Dev8D 2012 has come and gone this week. The event’s so intense that I tend to forget each day what I did the previous day, so this post will try and order my thoughts a bit and make sure I remember what happened.
In Alex Bilbie’s packed HTML5 talk, I finally understood that you really can start using HTML5 now. html5shiv adds support for new block elements like <section> and <article> to old versions of IE, which means you can semantically mark up a page’s structure without having to resort to a million <div> elements.
In the Unix and Vim surgery I learnt that using lines selected visually in Vim can be reselected by typing gv which I’ll be using a lot.
I was planning to enter the Jorum API challenge. Jorum is a repository for open educational resources, and I thought it would be a cool idea to try and implement a Moodle repository plugin to pull in resources from Jorum. However, the Jorum API needs some serious re-engineering to make it useful – it just returns too much data. You need to be able to search for keywords within a collection, request details of an item within the results, and request individual files within that item. Currently, trying to do this gives you all sorts of data pertaining to an object’s parents, children and siblings, to the extent that you can’t even work out what needs to be thrown away to end up with just what you wanted. Until a better API is available, I won’t be looking at it any further.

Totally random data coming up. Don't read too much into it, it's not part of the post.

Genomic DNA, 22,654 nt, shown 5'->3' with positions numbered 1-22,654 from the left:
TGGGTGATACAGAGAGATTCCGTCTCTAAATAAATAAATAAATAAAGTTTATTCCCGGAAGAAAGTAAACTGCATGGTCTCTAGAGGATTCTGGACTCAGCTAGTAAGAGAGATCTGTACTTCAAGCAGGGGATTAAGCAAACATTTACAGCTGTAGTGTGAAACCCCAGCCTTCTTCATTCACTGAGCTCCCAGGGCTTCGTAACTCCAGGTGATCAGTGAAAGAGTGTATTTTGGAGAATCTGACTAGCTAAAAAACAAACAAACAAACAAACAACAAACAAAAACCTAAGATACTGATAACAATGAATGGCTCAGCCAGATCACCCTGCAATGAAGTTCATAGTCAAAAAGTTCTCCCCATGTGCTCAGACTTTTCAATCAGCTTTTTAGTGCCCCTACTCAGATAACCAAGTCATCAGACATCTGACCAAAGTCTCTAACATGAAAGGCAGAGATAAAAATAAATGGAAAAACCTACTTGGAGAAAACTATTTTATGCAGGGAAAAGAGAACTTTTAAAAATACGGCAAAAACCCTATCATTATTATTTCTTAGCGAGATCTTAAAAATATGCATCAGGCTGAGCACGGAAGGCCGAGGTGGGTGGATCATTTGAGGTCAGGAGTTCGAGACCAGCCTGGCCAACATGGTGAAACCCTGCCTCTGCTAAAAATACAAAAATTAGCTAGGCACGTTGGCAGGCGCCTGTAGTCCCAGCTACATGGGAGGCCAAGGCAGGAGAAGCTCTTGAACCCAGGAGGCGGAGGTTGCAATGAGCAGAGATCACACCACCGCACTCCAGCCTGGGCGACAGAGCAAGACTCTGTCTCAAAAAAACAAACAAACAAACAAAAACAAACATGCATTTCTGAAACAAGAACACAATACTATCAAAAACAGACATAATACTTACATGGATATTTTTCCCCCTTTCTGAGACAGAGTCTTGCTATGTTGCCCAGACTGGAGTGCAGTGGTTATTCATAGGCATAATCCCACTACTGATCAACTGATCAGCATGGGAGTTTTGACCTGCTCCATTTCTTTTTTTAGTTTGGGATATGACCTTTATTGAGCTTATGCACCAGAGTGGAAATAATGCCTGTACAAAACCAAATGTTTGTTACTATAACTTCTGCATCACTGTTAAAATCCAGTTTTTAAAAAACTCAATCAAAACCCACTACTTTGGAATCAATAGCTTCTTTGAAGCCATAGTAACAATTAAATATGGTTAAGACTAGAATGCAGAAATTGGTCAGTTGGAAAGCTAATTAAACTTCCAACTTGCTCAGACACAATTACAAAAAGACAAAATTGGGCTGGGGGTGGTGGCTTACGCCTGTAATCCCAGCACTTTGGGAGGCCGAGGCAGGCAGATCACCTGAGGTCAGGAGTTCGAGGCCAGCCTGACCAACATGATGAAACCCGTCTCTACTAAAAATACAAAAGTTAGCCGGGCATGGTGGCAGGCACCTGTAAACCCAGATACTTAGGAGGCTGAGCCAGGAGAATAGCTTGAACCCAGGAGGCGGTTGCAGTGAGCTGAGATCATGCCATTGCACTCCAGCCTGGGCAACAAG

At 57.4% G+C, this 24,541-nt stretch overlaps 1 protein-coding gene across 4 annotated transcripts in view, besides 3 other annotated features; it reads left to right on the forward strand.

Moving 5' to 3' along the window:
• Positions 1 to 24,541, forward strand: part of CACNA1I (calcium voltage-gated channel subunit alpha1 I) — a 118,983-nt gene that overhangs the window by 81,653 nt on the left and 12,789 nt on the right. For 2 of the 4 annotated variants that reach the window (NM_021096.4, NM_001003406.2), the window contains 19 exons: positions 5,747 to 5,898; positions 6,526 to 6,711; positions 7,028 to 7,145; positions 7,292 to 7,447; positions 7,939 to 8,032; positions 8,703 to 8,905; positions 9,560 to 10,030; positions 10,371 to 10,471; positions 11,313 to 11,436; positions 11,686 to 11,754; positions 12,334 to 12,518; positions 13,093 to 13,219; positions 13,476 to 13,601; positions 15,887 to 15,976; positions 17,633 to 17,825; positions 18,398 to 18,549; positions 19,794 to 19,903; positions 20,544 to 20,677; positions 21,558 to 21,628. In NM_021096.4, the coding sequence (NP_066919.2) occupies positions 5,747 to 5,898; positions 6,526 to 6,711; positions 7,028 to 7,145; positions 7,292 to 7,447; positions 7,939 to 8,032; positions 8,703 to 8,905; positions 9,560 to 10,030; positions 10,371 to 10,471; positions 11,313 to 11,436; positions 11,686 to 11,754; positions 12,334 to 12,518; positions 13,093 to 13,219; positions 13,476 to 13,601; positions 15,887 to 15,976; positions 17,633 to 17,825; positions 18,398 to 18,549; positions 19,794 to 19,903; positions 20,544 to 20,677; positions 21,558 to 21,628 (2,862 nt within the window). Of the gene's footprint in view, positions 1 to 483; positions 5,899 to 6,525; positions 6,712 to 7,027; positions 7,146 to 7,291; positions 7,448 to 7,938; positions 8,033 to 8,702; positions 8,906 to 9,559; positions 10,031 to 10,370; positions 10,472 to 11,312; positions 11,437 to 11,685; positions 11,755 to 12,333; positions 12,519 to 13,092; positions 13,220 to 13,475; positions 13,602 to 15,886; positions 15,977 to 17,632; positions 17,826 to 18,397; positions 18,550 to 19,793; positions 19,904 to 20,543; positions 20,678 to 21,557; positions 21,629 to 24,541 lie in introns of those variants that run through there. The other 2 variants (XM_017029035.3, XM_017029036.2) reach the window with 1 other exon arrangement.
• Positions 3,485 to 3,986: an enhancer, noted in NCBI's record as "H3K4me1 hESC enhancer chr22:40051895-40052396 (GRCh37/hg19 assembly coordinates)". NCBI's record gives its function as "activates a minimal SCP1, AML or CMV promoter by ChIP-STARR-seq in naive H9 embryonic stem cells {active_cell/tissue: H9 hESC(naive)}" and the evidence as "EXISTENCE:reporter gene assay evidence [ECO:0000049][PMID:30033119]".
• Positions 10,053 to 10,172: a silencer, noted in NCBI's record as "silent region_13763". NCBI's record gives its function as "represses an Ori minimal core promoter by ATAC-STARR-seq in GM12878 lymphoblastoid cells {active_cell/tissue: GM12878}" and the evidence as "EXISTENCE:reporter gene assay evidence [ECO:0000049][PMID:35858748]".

During the Afternoon I had a chat with the Moodle developers from the University of Sussex. They showed me Google Docs Viewer which lets you embed any PDF or MS Office file in a web page, even without a Google Docs account. This would have seriously cool applications if used in conjunction with Moodle resources, as it could be used to allow a lot of files that currently require office software to view to be viewable right in the Moodle page. There’s a bit of work to do making this work securely, but I think it’s feasible.